The Lie that is “Don’t Ask Don’t Tell”…

on

I have been laughing my ass off watching,listening and reading the stories surrounding the move to end DADT.

I find this whole thing total bullshit on so many levels. Sadly for all parties most concerned the pending change in policy is a grave disservice and little more than a distraction. The outcome of this misguided decision will further erode America and that should bother everyone no matter what you like in whatever orifice.

#1. DADT is common sense. Let’s face it there has always been patriotic folks that enjoy the company of the same sex. In a majority of cases this has not caused any issue. There have of course been some headline catching incidents and let’s be honest,countless hidden ones.DADT actually benefits both sides.

#2. I found it quite humorous that on a peak day of DADT crushing headlines the military version of C SPAN had coverage of an Army Colonel talking to a House committee about the outrageous happenings of sexual assault in the military. What exactly is the multiple that will be forthcoming with wide open homosexuality in the armed forces?

#3. The gay agenda cares very little about defense of the realm folks. With DADT removed mark my words you will see a serviceman/woman with say a Massachusetts home of record demanding recognition of marriage.

#4. It is sad that the US military is but a cross section of our society. It’s slice mimics more the lower socio economic angle but is polished with teamwork,dedication and professionalism. That being said it is crucial to confess some basic truths. The military has not fully achieved the inclusion of races and sexes. How then can we think they can accept something so alien as open homosexuality?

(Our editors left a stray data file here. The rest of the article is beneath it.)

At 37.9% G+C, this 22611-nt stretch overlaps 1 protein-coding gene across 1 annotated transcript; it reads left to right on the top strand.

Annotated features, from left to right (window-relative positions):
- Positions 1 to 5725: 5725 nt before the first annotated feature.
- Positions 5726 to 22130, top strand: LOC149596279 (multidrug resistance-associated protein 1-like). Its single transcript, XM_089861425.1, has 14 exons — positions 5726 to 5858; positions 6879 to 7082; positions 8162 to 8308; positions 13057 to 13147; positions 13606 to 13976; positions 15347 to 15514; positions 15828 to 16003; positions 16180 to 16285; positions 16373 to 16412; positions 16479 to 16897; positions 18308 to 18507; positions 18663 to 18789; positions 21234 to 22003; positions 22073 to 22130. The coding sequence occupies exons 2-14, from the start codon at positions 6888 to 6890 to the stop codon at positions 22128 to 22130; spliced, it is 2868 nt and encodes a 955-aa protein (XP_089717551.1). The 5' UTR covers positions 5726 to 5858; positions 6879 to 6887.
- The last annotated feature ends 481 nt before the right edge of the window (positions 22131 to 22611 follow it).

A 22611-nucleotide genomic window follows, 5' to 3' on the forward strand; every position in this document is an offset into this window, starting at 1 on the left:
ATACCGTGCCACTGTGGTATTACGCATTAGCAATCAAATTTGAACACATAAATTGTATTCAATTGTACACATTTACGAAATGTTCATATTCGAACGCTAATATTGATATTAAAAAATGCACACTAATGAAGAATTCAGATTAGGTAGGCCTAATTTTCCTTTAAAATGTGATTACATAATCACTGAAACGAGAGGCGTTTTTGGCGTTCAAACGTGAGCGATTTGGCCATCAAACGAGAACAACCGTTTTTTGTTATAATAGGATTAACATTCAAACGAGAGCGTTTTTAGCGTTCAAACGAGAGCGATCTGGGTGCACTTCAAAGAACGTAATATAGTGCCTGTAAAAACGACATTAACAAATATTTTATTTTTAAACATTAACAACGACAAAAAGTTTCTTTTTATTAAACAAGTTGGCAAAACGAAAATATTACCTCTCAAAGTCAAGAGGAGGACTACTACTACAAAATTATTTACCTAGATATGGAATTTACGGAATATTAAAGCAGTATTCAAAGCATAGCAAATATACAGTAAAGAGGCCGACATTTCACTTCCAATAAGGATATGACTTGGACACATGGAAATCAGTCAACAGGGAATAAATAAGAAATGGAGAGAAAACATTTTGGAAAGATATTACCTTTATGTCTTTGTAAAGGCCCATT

I can tell you from personal experience that the US military has race problems. Just like society at large the military has its niggers and its red necks. The majority of course truthfully don’t see black,white or brown,they see green. (that’s directly tied to my Army experience different branch different color.)As for women it is pretty well documented that the US military has issues when it comes to the sexes. Again this is primarily due to the US military being a reflection of the USA. We as a nation and as a force are not ready to see females being tortured,defiled and dragged through the streets of some backwards nation.

We don’t pride ourselves on the incidents of sexual misconduct within the services or amongst the civilian populations.Who is looking forward to the stories of gay based assaults of citizens? Does anyone doubt they are coming?

Tell ya what. If your position is that open and “accepted” homosexuality in the military is ok keep that to yourself

I promise I won’t ask and won’t tell..

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35 Comments

  1. Elric66 says:

    #3. The gay agenda cares very little about defense of the realm folks. With DADT removed mark my words you will see a serviceman/woman with say a Massachusetts home of record demanding recognition of marriage.

    Yep. Im surprised not more people have brought this up.

  2. Alfie says:

    I guess I can be glad I’m a no volume blog thus avoiding the typical “homophobe” screams.

  3. Don’t worry Alfie, they will find you! Google will “sniff” you out if nothing else. I personally think that our military doesn’t need any more distractions. Moral is hitting Clinton era levels from what I am hearing,and all in the name of political correctness…

  4. Vishnu says:

    God forbid you use the “r” word.

  5. Alfie says:

    The r word???? If that’s recruiting I don’t see your point.

  6. Jared says:

    It’s a response to Patrick’s comment. The “r” word is “retarded” — a term Rham Emanual has ironically been attacked for using: